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Comentarii pe baza unui text legat de sintagma ‘spatiul intelectual laic’

Domnul Costel Ghioancă a lansat o discuție pe pagina sa de pe platforma academia.edu legata de implicațiile pe care le are utilizarea sintagmei „spațiul academic laic” în codul etic al Universității București, invitându-mă să comentez cu privire la textul afișat de domnia sa, ceea ce am și făcut (textul său poate fi accesat AICI, dacă aveți un cont pe această platformă).
Dat fiind că, după opinia mea, această discuție este de interes mai larg, am decis să afișez aici comentariile mele. Sper că textul meu este destul de explicit pentru cei care nu au acces la academia.edu. Dacă nu, sunt deschis să ofer explicații.

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Stimate domnule Ghioancă,

Cred ca înțeleg motivația acestui text, și consimt la ea, dar nu împărtășesc, necesarmente, nici unele dintre premise, nici concluziile ei. Iată, deci, câteva observații personale pe marginea articolului dvs.:

  1. Mai întâi, nu doar în acest text, ci în general în limba romana, inclusiv în DEX, avem de-a face cu o confuzie terminologica izvorâta din analfabetismul religios care domină spațiul public după modernitate. Sorgintea ei este una comunista în prima instanța, si aceasta este întărita de uzajul terenului paralel francez, ‘laicité’, în loc de secular/secularitate.

Termenul ‘laic’ este la origine unul eclesial, si este opusul terenului ‘cleric’. Ca atare, el se refera NU la cineva care este anti- sau a-religios, ci la o persoana nu este hirotonită/ordinata, indiferent daca acea persoana este un credincios sau nu. Continue reading “Comentarii pe baza unui text legat de sintagma ‘spatiul intelectual laic’”

Reading Wars – Philip Yancey

Source: Reading Wars – Philip Yancey

Don’t you love the always candid Philip Yancey? I really do.

This is an article everybody should read. Please find below a few excerpts:

‘ I used to read three books a week. One year I devoted an evening each week to read all of Shakespeare’s plays (OK, due to interruptions it actually took me two years). Another year I read the major works of Tolstoy and Dostoevsky. But I am reading many fewer books these days, and even fewer of the kinds of books that require hard work.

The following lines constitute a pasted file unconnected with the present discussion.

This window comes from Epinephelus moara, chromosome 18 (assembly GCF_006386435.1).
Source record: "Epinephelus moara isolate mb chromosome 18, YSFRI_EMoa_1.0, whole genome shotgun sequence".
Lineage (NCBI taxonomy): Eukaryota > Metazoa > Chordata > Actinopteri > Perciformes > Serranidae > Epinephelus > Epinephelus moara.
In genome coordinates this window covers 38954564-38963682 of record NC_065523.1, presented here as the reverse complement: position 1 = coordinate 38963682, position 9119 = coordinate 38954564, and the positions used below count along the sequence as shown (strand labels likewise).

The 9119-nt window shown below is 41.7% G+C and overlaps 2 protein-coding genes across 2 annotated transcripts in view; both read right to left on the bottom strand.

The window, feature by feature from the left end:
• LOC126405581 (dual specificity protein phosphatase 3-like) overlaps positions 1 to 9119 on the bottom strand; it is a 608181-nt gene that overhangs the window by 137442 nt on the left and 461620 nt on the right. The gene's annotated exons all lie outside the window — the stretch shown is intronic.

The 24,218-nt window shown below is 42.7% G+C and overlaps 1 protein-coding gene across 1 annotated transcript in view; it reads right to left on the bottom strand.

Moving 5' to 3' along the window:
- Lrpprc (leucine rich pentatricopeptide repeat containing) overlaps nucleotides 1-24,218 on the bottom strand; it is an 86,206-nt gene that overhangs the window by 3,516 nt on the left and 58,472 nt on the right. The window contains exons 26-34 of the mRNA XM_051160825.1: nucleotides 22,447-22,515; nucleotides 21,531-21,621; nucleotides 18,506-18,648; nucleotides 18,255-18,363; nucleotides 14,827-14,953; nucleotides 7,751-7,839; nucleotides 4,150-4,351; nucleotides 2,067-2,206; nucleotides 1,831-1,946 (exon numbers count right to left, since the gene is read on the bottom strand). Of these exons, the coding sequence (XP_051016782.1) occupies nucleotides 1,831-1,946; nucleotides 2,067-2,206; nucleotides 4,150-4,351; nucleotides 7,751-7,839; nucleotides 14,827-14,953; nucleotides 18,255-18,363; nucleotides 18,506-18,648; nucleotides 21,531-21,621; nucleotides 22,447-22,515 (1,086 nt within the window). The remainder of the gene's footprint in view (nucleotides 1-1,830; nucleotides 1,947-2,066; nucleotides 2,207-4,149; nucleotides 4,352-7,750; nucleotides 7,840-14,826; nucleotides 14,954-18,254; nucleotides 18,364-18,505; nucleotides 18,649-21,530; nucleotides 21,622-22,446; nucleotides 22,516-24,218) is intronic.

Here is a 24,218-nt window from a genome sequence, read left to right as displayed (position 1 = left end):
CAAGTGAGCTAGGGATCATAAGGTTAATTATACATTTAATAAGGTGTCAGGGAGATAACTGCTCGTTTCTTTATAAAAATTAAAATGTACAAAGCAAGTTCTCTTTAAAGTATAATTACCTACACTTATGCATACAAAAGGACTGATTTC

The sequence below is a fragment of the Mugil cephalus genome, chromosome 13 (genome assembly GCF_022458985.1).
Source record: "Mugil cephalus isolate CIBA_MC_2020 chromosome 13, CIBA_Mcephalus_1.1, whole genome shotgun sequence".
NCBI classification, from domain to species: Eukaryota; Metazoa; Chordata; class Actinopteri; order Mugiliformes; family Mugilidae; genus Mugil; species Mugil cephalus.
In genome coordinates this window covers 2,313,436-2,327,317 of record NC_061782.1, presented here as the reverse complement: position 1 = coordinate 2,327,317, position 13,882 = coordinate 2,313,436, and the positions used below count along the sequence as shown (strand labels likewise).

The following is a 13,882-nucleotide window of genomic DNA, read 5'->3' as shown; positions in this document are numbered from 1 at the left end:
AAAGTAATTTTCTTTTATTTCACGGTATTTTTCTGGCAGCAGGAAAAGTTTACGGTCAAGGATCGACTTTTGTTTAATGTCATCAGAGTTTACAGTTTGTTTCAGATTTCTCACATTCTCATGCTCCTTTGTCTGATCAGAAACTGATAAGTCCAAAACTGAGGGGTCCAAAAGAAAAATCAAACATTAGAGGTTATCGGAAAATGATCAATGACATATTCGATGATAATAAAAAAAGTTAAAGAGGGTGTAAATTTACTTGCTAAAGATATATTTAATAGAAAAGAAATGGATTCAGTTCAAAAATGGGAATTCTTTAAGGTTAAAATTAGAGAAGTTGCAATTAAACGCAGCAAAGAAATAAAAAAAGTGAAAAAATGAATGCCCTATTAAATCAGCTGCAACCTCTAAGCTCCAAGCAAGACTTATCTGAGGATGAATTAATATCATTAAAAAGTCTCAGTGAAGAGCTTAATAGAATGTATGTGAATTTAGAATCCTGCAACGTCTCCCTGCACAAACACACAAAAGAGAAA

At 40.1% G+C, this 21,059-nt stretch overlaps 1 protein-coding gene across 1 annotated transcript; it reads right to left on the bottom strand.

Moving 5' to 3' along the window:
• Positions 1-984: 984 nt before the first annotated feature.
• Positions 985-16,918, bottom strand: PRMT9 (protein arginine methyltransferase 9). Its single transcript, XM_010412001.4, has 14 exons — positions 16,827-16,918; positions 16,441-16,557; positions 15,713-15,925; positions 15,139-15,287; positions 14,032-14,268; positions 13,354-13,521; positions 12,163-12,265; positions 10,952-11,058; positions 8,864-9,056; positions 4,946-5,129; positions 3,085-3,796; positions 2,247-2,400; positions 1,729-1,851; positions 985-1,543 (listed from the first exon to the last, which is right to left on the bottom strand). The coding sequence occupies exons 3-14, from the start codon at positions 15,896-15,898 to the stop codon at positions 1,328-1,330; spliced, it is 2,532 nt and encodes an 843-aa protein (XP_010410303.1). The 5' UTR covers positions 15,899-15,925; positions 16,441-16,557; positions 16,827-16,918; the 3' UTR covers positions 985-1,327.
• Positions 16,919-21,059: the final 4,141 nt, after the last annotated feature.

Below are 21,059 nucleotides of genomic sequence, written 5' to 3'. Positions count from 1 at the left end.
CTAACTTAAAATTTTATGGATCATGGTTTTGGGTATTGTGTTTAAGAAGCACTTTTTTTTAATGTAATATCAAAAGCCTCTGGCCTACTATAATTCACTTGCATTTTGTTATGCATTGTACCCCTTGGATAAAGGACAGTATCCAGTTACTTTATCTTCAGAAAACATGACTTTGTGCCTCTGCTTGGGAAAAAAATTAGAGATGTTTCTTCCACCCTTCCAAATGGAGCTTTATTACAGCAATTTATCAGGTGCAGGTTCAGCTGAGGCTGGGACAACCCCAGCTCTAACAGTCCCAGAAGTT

The internet and social media have trained my brain to read a paragraph or two, and then start looking around.  When I read an online article from The Atlantic or The New Yorker, after a few paragraphs I glance over at the slide bar to judge the article’s length. My mind strays, and I find myself clicking on the sidebars and the underlined links. Soon I’m over at CNN.com reading Donald Trump’s latest Tweets and details of the latest terrorist attack, or perhaps checking tomorrow’s weather.’

‘Neuroscientists have an explanation for this phenomenon. When we learn something quick and new, we get a dopamine rush; functional-MRI brain scans show the brain’s pleasure centers lighting up. In a famous experiment, rats keep pressing a lever to get that dopamine rush, choosing it over food or sex. In humans, emails also satisfy that pleasure center, as do Twitter and Instagram and Snapchat.

Nicholas Carr’s book The Shallows analyzes the phenomenon, and its subtitle says it all: “What the Internet Is Doing to Our Brains.” Carr spells out that most Americans, and young people especially, are showing a precipitous decline in the amount of time spent reading. He says, “Once I was a scuba diver in the sea of words. Now I zip along the surface like a guy on a Jet Ski.” A 2016 Nielsen report calculates that the average American devotes more than ten hours per day to consuming media—including radio, TV, and all electronic devices. That constitutes 65 percent of waking hours, leaving little time for the much harder work of focused concentration on reading.’